Getting to know your law enforcement and emergency personnel should be an integral part of your operations. First, knowing how to contact them and who to contact for various incidents will help you save time and quickly reach a resolution. It also helps to educate them both on your operations and the geographical layout of your property so they can quickly assist you.  This is obviously better done prior to an incident where there is time to work through any identified issues or weaknesses.  Most law enforcement and emergency personnel welcome these discussions and are a great resource in formulating your plans as they recognize it helps make the community safer and makes their job easier if you are all on the same page.

Lastly, since most of this happens behind the scenes there is little impact on your guests in facilitating the process and collection of information. Where it matters is during the event, and although you cannot prevent all bad things from happening altogether, guests observing your rapid response, well thought out plan and actions during an emergency are more likely to return to your park, will continue to feel safe on your property in spite of the danger, and will likely share the story with many others. By thinking about the worst-case scenario before it happens, you can turn what would normally be characterized as a bad incident into an opportunity to show your guests why you should continue to be the number one vacation destination since you can adequately handle even the worst situations. Contact The Towne Law Firm (TLF) today at info@townelaw.com or (518) 452-1800 to ensure that your business is protected with the proper legal safeguards. Let TLF’s dedicated hospitality attorneys take care of your legal matters so you can get back to taking care of your guests!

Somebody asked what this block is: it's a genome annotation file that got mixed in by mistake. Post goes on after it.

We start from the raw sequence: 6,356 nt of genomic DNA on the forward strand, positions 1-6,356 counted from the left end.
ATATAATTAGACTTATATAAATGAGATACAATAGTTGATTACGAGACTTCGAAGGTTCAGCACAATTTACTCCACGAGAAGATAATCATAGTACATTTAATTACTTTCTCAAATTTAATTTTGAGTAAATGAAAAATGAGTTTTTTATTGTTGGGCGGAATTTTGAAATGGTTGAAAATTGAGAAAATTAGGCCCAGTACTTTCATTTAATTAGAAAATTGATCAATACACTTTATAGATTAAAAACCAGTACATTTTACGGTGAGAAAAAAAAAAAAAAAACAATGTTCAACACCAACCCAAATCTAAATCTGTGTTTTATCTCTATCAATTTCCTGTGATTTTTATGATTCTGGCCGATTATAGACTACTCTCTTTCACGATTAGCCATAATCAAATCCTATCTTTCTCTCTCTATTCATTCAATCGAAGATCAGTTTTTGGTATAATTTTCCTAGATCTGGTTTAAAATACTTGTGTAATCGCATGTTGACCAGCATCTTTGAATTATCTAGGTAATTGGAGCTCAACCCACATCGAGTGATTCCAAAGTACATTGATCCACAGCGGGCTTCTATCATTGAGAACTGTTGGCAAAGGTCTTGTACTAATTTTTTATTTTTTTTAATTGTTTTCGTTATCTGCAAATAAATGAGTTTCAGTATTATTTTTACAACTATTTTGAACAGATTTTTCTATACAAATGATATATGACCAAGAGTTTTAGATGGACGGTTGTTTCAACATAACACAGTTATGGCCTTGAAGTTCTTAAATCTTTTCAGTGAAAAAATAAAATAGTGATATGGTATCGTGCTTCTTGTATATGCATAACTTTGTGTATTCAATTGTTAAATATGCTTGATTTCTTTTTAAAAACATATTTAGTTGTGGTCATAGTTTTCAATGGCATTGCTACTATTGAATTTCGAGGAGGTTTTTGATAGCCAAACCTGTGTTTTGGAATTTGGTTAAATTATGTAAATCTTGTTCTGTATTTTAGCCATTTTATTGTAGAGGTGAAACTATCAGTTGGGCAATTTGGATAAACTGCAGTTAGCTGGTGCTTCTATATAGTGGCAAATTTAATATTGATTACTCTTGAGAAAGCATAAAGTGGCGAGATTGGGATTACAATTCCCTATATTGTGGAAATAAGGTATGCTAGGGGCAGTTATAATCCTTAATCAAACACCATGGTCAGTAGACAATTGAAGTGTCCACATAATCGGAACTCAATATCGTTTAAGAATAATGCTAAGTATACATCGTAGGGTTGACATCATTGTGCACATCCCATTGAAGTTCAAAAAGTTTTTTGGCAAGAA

This article, written by Partner Christine Taylor was published in Glamping Business Americas Magazine, a notable publication in the outdoor hospitality industry that provides resources and expertise to its readers, which consist of new and existing owners of unique and luxurious outdoor hospitality venues and accommodations.

" "

Whether you are a large hotel chain, an owner of several recreational vehicle parks, a family-owned campground, or an outdoor venue, accommodation, or attraction like a glamping destination, The Towne Law Firm, P.C. (TLF) has the experienced team you need to help resolve your hospitality industry concerns.